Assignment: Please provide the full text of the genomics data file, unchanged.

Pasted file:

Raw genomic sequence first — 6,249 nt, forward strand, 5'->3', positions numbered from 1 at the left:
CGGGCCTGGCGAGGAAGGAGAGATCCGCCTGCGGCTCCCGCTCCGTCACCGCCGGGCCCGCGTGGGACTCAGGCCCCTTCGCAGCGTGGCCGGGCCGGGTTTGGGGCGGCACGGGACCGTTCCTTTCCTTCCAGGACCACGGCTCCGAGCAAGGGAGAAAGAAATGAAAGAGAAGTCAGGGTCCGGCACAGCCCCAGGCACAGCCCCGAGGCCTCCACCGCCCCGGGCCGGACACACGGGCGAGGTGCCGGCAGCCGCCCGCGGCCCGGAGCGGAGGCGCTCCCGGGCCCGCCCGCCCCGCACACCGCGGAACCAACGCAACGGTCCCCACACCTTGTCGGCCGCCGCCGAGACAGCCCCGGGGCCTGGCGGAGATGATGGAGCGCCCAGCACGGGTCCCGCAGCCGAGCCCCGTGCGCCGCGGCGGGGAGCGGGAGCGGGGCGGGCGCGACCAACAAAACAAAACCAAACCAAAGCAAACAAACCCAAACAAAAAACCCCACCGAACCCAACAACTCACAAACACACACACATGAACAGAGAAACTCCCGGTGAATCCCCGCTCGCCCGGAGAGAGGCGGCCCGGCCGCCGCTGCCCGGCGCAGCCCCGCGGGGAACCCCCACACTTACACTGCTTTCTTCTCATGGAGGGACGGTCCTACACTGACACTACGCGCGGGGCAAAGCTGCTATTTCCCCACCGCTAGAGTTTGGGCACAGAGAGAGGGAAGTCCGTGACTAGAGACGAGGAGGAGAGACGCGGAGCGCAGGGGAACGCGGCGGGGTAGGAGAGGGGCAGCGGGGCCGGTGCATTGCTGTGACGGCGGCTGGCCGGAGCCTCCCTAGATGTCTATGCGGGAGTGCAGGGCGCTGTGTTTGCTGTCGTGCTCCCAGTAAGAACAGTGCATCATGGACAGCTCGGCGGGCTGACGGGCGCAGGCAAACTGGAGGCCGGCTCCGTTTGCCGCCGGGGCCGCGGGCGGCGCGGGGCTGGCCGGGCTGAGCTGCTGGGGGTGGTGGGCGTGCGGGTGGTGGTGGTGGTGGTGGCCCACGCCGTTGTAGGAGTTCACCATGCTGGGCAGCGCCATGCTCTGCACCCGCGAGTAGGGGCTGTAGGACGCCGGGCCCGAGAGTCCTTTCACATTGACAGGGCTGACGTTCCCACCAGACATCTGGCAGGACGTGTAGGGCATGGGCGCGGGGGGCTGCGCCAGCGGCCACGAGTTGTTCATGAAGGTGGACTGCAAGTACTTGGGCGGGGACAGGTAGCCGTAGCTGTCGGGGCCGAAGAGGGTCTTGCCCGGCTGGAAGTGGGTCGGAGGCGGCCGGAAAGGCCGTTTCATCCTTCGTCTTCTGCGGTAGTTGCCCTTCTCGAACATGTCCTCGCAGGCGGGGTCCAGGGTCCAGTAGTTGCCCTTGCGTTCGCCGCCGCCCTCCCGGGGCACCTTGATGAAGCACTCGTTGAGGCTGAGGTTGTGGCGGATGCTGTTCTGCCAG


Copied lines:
Raw genomic sequence first — 6,249 nt, forward strand, 5'->3', positions numbered from 1 at the left:
CGGGCCTGGCGAGGAAGGAGAGATCCGCCTGCGGCTCCCGCTCCGTCACCGCCGGGCCCGCGTGGGACTCAGGCCCCTTCGCAGCGTGGCCGGGCCGGGTTTGGGGCGGCACGGGACCGTTCCTTTCCTTCCAGGACCACGGCTCCGAGCAAGGGAGAAAGAAATGAAAGAGAAGTCAGGGTCCGGCACAGCCCCAGGCACAGCCCCGAGGCCTCCACCGCCCCGGGCCGGACACACGGGCGAGGTGCCGGCAGCCGCCCGCGGCCCGGAGCGGAGGCGCTCCCGGGCCCGCCCGCCCCGCACACCGCGGAACCAACGCAACGGTCCCCACACCTTGTCGGCCGCCGCCGAGACAGCCCCGGGGCCTGGCGGAGATGATGGAGCGCCCAGCACGGGTCCCGCAGCCGAGCCCCGTGCGCCGCGGCGGGGAGCGGGAGCGGGGCGGGCGCGACCAACAAAACAAAACCAAACCAAAGCAAACAAACCCAAACAAAAAACCCCACCGAACCCAACAACTCACAAACACACACACATGAACAGAGAAACTCCCGGTGAATCCCCGCTCGCCCGGAGAGAGGCGGCCCGGCCGCCGCTGCCCGGCGCAGCCCCGCGGGGAACCCCCACACTTACACTGCTTTCTTCTCATGGAGGGACGGTCCTACACTGACACTACGCGCGGGGCAAAGCTGCTATTTCCCCACCGCTAGAGTTTGGGCACAGAGAGAGGGAAGTCCGTGACTAGAGACGAGGAGGAGAGACGCGGAGCGCAGGGGAACGCGGCGGGGTAGGAGAGGGGCAGCGGGGCCGGTGCATTGCTGTGACGGCGGCTGGCCGGAGCCTCCCTAGATGTCTATGCGGGAGTGCAGGGCGCTGTGTTTGCTGTCGTGCTCCCAGTAAGAACAGTGCATCATGGACAGCTCGGCGGGCTGACGGGCGCAGGCAAACTGGAGGCCGGCTCCGTTTGCCGCCGGGGCCGCGGGCGGCGCGGGGCTGGCCGGGCTGAGCTGCTGGGGGTGGTGGGCGTGCGGGTGGTGGTGGTGGTGGTGGCCCACGCCGTTGTAGGAGTTCACCATGCTGGGCAGCGCCATGCTCTGCACCCGCGAGTAGGGGCTGTAGGACGCCGGGCCCGAGAGTCCTTTCACATTGACAGGGCTGACGTTCCCACCAGACATCTGGCAGGACGTGTAGGGCATGGGCGCGGGGGGCTGCGCCAGCGGCCACGAGTTGTTCATGAAGGTGGACTGCAAGTACTTGGGCGGGGACAGGTAGCCGTAGCTGTCGGGGCCGAAGAGGGTCTTGCCCGGCTGGAAGTGGGTCGGAGGCGGCCGGAAAGGCCGTTTCATCCTTCGTCTTCTGCGGTAGTTGCCCTTCTCGAACATGTCCTCGCAGGCGGGGTCCAGGGTCCAGTAGTTGCCCTTGCGTTCGCCGCCGCCCTCCCGGGGCACCTTGATGAAGCACTCGTTGAGGCTGAGGTTGTGGCGGATGCTGTTCTGCCAG